Since ARDS affects the lungs and their ability to sufficiently provide oxygen to the body, pulse oximetry or a blood test may be used to check blood oxygen levels. A blood test may also test for infection.5

Prevention of ARDS 

People can prevent ARDS by addressing underlying risk factors such as obesity, alcohol and tobacco use, and avoiding lung injury by staying safe around chemicals and smoke, for example. Additional steps include treating lung infections promptly.5

If you notice a decline in blood oxygen levels, e.g. while using a home pulse oximeter, you should consult healthcare services immediately. Thisis a medical emergency due to the risk of vital organs like the heart and brain being starved of oxygen.5

Complications of ARDS 

ARDS can cause potentially severe complications, including:

  • Muscle weakness: patients that recover may experience nerve and muscle damage, which cause pain and weakness5
  • Respiratory failure: when the body's demand for oxygen exceeds the respiratory system's oxygen supply, respiratory failure occurs1,2
  • Organ failure: low oxygen levels in the bloodstream means organs will receive less oxygenated blood, which may result in their failure1,2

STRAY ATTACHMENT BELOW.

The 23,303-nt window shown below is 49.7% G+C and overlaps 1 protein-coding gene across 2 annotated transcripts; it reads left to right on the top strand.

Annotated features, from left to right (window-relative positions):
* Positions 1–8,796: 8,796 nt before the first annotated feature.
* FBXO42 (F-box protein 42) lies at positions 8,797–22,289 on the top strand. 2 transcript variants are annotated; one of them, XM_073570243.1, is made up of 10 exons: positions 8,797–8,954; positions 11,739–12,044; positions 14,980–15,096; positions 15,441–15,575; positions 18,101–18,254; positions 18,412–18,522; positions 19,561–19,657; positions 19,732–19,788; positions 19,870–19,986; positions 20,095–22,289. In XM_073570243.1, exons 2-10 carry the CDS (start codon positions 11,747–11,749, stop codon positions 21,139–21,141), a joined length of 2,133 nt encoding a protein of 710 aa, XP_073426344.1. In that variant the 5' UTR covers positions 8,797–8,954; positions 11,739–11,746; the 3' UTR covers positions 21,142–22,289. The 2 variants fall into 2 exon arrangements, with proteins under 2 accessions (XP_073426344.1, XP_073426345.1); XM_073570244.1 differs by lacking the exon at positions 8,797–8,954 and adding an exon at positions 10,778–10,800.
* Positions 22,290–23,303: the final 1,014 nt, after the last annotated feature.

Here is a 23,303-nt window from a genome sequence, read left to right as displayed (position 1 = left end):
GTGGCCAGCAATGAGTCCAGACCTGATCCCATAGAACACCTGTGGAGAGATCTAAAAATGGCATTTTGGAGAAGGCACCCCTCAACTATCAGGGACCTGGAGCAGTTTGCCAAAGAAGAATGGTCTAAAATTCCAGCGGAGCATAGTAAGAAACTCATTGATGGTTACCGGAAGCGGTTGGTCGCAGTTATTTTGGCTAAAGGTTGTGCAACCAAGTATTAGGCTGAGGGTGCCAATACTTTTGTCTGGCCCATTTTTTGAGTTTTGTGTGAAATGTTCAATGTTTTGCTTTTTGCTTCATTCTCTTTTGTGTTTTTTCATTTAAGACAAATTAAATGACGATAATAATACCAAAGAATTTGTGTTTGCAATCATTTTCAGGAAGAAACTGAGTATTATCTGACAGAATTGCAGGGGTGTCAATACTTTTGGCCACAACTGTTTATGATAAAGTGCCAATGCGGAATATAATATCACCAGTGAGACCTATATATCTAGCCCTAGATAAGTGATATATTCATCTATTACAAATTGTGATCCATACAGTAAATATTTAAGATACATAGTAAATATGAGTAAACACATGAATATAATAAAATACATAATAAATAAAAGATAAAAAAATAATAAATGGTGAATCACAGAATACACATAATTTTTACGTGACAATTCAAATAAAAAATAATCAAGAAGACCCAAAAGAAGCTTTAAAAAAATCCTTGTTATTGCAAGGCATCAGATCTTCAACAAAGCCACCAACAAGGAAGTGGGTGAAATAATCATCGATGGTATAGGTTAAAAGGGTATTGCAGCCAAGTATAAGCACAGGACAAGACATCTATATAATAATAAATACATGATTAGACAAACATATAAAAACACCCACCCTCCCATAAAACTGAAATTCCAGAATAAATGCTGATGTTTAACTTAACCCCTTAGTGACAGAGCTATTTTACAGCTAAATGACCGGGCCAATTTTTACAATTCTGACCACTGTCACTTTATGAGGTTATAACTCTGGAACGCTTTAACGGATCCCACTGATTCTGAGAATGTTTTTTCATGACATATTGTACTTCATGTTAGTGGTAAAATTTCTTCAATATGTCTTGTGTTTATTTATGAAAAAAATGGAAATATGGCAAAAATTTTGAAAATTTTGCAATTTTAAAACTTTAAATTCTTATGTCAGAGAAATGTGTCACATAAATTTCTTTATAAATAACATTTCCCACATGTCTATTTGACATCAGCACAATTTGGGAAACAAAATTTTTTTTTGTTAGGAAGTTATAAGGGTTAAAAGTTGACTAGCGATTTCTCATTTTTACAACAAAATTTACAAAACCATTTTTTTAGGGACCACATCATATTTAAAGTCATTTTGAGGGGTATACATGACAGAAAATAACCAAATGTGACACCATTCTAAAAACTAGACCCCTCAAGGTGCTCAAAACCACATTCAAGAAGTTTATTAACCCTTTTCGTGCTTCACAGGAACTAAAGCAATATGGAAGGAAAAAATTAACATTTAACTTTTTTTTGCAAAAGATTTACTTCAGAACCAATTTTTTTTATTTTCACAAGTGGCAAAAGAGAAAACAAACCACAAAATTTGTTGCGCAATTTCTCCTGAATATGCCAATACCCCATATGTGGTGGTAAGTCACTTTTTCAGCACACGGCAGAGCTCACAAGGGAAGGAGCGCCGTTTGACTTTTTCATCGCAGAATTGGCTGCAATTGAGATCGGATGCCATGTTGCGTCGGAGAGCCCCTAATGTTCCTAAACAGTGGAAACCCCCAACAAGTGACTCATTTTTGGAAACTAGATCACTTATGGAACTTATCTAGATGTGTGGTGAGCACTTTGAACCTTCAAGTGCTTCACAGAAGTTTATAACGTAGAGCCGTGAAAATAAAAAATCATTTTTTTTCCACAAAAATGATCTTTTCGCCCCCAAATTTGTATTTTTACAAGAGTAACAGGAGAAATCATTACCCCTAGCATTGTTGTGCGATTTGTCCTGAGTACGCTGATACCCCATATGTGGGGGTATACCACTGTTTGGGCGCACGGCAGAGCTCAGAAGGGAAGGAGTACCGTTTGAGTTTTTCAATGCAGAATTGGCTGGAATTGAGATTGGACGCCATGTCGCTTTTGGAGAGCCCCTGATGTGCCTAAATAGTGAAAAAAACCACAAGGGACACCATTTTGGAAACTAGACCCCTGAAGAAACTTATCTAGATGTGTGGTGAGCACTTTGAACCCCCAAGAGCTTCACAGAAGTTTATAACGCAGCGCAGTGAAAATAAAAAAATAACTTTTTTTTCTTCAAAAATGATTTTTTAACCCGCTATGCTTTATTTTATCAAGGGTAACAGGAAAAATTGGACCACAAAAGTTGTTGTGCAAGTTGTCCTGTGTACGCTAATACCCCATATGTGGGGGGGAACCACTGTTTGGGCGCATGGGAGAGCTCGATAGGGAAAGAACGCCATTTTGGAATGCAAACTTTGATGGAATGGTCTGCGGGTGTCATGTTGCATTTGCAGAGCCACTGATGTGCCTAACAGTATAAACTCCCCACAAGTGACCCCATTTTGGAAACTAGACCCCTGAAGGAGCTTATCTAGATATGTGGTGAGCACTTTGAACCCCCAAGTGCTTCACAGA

• PTSD and depression: patients may develop psychological conditions due to the traumatic experience of being critically ill with ARDS5
  • Pulmonary hypertension (high blood pressure): ARDS can cause fluid to build up in the lungs, increasing blood pressure in the pulmonary artery, which takes blood from the lungs to the heart7


Can ARDS be cured? 

There is no specific cure for ARDS, but patients can expect to fully recover and regain lung function with appropriate treatment and management.6

Is ARDS contagious? 

ARDS itself is not contagious,6 although some contagious diseases like the flu can cause ARDS.5

Can smoking cause ARDS? 

Tobacco use can increase the risk of developing lung infections and cause injury to the lungs that may ultimately trigger ARDS, but it is not a direct cause of the condition.4

What can I expect if I have ARDS? 

If you have ARDS, you may experience various symptoms, such as shortness of breath, confusion, fatigue, and drowsiness, as your lungs will not be working at full efficiency. 

In hospital, patients can expect supportive care, such as mechanical ventilation and oxygen therapy, to help their lungs regain function and increase blood oxygen levels. 

Your treatment will depend on the underlying cause of ARDS. For example, you may be prescribed antibiotics if you have a bacterial infection.